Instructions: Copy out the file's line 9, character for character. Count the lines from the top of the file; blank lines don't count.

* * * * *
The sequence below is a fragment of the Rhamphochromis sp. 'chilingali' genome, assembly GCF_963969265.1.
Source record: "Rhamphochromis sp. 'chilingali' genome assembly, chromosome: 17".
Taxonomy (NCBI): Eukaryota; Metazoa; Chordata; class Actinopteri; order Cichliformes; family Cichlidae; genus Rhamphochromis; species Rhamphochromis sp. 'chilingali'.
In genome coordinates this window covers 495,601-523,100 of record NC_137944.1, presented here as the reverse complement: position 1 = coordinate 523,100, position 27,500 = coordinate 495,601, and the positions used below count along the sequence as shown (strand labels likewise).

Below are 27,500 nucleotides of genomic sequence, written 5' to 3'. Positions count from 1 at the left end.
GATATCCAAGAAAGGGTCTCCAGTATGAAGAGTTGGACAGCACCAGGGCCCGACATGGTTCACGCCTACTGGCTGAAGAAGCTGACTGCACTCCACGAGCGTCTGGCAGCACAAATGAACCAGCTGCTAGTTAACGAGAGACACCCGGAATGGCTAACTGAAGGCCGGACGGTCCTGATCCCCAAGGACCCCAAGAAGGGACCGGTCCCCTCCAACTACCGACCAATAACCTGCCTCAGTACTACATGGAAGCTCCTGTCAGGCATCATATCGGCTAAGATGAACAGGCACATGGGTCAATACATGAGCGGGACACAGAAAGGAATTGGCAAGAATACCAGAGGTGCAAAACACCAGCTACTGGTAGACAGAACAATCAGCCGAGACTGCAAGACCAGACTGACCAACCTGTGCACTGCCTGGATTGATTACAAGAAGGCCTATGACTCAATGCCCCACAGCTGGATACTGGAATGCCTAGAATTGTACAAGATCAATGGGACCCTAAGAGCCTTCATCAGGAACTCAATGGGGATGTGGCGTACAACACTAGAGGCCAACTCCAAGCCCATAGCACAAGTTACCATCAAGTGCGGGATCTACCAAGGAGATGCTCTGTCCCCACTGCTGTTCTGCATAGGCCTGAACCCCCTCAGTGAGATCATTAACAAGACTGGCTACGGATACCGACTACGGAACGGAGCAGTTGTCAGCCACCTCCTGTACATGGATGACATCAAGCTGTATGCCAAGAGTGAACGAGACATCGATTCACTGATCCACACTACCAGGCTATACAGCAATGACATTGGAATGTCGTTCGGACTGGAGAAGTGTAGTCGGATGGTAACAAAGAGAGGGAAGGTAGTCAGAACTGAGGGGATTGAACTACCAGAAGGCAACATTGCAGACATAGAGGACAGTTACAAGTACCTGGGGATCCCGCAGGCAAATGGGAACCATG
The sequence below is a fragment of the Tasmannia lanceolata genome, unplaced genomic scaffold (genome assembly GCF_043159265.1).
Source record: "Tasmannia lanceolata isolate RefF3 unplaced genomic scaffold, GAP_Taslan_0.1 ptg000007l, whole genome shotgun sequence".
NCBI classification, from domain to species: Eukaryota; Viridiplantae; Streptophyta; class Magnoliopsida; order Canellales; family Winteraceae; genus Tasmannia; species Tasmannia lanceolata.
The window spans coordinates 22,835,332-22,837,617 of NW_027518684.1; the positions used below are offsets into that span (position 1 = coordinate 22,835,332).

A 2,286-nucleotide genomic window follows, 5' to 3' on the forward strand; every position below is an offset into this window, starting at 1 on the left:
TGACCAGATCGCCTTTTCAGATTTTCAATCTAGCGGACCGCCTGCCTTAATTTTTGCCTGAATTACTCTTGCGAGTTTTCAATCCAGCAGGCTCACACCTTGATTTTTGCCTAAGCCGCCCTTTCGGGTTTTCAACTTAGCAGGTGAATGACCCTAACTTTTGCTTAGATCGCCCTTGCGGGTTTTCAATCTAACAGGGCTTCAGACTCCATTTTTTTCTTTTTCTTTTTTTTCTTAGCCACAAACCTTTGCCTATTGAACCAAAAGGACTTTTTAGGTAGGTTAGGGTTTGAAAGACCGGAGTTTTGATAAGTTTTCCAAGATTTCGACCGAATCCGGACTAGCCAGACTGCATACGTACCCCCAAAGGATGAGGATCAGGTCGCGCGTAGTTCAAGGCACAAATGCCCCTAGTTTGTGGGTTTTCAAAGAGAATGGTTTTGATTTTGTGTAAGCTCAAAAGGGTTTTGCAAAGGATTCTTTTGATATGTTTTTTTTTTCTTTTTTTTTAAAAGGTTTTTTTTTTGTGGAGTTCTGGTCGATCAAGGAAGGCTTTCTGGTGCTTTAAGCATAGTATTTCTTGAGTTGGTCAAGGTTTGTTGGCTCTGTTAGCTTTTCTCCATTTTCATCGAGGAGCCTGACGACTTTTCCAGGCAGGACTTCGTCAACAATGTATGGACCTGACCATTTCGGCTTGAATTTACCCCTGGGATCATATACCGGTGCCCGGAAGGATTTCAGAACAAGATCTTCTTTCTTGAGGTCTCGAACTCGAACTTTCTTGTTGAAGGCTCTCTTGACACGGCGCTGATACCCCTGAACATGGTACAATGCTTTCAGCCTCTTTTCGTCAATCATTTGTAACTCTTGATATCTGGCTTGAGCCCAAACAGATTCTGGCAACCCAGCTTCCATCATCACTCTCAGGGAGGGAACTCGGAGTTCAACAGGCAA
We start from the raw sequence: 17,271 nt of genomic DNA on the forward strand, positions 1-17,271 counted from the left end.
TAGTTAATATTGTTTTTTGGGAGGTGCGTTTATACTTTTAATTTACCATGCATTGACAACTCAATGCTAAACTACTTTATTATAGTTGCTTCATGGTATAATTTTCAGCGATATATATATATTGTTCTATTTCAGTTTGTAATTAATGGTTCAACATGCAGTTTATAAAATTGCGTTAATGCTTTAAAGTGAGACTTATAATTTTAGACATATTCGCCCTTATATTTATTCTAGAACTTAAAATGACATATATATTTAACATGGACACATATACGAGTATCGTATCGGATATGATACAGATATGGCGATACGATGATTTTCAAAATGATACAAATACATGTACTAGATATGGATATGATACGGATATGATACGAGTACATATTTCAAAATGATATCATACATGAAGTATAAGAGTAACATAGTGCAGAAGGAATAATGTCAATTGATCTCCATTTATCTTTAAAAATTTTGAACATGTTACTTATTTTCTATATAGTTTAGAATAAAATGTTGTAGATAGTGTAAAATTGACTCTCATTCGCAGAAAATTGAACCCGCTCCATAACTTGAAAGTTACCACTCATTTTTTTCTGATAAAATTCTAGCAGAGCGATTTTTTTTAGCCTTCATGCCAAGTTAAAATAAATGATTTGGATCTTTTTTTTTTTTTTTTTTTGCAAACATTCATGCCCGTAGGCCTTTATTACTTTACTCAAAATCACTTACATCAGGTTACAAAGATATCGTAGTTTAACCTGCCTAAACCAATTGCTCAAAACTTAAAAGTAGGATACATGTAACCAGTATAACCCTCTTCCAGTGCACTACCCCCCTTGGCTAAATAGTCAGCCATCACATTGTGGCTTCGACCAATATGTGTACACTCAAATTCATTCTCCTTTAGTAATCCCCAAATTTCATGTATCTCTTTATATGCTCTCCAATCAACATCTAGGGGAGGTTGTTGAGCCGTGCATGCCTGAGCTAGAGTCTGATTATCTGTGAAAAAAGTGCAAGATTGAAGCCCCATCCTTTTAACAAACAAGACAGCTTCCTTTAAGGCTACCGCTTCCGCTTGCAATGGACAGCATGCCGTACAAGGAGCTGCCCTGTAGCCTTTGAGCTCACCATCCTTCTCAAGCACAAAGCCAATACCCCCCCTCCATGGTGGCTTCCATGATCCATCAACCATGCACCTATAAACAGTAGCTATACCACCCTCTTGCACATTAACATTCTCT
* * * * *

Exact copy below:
NCBI classification, from domain to species: Eukaryota; Viridiplantae; Streptophyta; class Magnoliopsida; order Canellales; family Winteraceae; genus Tasmannia; species Tasmannia lanceolata.